Chief investment strategist compares crash and rally to three phases of human's response to stress
Markets will need to take a breath and reassess after the tumult of the past six months.
That’s the view of Philip Petursson, chief investment strategist and head of capital markets research at Manulife Investment Management, who has compared the recent investment period to how people respond to stress, which is often referred to medically as general adaptation syndrome (GAS).
The theory, created by Dr. Hans Selye, typically follows a three-stage process that describes the physiological changes the body goes through when under stress – alarm, resistance and exhaustion. While alarm is the initial phase that results in a panicked, fight-or-flight response, the resistance phase is when our bodies adapt and learn to cope, although the reality is we are masking the symptoms and can find ourselves in a state of denial. This leads to the exhaustion stage if we remain in the elevated stress level for too long.
Petursson said if we view the market as a person and the economic impact of COVID-19 as the source of the stress, the “alarm” was the bear market experienced between February 19 and March 23.
He said: “Investors panicked as the fight-or-flight response took hold, selling equities into the fastest bear market in history. In fact, according to the Investment Company Institute, March exhibited the greatest selling pressure of equity, balanced, and fixed income mutual funds ever, with US$348 billion redeemed during the month.
“The resistance stage took place as investors became more accepting of the fact that the economic data that would follow the lockdowns were going to be the worst we’ve seen in our lifetimes. Assuming the worst, anything even modestly better than the worst was treated as a reason to bid markets higher.
“For example, it’s difficult to suggest that the US employment situation is anything but tragic. Investors, however, are more likely focusing on the fact that US first-time jobless claims have declined since the initial bomb of 6.8 million jobless claims the week of March 27 to 1.4 million for the last week of June. Markets are resisting the fact that while this is an improvement, weekly first-time jobless claims have remained above 1 million for the month while continuing claims have stalled out at 19 million for the past three weeks.”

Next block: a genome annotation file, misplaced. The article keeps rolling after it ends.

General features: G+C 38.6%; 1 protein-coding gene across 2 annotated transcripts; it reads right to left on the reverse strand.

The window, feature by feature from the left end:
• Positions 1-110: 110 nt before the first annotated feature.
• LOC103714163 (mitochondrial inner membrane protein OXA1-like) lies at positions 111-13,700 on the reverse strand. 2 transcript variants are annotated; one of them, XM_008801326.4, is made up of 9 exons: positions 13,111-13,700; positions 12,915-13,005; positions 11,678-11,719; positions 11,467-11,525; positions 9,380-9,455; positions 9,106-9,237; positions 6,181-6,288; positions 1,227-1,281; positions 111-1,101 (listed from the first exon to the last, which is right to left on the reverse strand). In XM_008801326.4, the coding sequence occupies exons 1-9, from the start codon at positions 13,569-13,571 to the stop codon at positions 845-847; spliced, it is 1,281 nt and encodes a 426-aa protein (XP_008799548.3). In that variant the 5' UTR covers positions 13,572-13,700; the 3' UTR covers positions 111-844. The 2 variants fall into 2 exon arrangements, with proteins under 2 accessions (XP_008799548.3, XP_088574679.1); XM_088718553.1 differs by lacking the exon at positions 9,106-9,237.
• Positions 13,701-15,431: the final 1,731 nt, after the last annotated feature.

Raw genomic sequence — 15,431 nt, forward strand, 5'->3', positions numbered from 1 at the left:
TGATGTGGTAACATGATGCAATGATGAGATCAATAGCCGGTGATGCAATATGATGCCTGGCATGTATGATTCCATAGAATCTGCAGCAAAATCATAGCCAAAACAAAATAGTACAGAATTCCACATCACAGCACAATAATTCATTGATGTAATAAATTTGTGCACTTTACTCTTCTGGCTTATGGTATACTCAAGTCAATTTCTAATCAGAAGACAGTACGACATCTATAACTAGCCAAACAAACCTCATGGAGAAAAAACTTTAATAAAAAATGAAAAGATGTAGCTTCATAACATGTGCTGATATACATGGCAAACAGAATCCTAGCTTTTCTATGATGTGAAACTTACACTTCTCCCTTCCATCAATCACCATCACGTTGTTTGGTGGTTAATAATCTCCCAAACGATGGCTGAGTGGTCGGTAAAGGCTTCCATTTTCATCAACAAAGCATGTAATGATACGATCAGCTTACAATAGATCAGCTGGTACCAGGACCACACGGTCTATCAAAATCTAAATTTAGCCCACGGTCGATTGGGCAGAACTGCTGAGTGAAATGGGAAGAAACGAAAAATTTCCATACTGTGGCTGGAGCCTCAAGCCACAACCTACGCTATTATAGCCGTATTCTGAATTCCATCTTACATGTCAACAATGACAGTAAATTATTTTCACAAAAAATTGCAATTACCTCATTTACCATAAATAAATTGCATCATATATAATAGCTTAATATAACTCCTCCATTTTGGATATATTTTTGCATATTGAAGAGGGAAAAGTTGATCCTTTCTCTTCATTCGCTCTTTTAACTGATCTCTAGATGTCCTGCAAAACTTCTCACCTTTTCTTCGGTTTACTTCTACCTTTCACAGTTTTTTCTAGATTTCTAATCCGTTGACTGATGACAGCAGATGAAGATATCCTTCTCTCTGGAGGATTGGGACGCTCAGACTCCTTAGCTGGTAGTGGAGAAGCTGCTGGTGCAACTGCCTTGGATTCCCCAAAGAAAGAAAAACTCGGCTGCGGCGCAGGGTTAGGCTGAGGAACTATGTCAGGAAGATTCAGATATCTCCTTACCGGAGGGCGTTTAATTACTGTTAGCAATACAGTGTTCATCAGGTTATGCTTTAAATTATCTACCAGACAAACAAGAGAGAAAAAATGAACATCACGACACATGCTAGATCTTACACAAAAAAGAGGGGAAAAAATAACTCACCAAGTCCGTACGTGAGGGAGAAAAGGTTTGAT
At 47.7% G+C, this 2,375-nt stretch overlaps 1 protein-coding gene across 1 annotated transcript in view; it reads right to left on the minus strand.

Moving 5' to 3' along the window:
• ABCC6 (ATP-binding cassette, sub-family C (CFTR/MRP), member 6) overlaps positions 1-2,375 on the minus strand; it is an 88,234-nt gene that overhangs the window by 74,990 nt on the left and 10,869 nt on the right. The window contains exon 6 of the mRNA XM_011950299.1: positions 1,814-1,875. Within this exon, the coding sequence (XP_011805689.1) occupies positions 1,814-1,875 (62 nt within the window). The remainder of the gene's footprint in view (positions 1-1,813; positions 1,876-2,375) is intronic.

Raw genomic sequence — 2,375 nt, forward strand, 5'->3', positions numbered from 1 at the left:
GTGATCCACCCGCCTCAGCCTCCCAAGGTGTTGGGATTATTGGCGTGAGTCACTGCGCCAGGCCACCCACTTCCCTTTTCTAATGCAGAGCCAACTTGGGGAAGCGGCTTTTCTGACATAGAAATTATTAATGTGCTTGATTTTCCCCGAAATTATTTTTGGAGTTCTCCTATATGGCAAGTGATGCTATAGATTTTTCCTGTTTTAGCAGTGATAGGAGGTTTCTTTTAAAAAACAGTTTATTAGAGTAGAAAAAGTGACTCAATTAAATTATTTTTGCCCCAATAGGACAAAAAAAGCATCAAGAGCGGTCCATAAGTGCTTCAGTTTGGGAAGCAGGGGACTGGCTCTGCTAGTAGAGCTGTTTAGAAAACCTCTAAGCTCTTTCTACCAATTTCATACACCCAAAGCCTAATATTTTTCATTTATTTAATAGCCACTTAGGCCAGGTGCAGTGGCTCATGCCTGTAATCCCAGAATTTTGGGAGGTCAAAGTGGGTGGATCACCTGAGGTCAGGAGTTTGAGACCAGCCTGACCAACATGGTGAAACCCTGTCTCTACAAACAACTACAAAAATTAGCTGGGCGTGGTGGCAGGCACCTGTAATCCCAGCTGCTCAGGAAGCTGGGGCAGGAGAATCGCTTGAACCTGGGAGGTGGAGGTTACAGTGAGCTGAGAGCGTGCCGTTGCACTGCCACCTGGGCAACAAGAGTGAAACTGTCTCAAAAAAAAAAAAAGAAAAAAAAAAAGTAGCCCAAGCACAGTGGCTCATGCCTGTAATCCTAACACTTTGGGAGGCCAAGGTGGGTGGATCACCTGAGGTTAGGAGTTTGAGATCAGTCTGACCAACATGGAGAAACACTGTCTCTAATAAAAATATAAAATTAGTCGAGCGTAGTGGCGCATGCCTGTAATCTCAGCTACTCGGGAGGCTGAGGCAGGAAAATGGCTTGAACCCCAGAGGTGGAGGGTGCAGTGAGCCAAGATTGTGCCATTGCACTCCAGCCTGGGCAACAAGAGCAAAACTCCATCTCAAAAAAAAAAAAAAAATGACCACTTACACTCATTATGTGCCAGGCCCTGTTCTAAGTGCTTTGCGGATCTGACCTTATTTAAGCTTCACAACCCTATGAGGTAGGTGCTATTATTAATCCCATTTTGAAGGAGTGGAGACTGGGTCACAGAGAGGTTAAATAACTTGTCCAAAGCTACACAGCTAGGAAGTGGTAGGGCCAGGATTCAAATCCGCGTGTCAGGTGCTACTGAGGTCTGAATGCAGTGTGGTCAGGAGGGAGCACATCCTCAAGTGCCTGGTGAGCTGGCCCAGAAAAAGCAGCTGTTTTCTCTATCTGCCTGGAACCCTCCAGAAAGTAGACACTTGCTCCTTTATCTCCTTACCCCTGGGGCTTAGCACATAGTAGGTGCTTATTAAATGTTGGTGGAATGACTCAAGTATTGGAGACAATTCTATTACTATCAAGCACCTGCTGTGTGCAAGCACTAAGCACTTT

Eventually, this gave way to exhaustion. Struggling with stress for long periods can drain your physical, emotional, and mental resources to the point where your body no longer has strength to fight it. Petursson added: “What we’d imply is that the markets, having staged a very strong and impressive rally, may have to take a breath and reassess.”
His base case, therefore, involves forecasting 18 months ahead rather than the typical 12 because the uncertainty is too great over the next 12 months to build reasonable expectations, pointing to a COVID-19 potential second wave, renewed trade tensions between China and the United States, and the U.S. election.
Petursson said: “If the market is indeed exhibiting general adaptation syndrome, then we would argue we’re about to move into the third phase. However, while the market may experience ‘exhaustion’, we don’t believe it will include a retest of the March lows. Rather, we believe the exhaustion phase will include continued market appreciation and would argue the broad global economy will be accelerating into a recovery. But if you give it all you have in the first mile of a five-mile run, you’re not going to be able to run very fast for the next four.”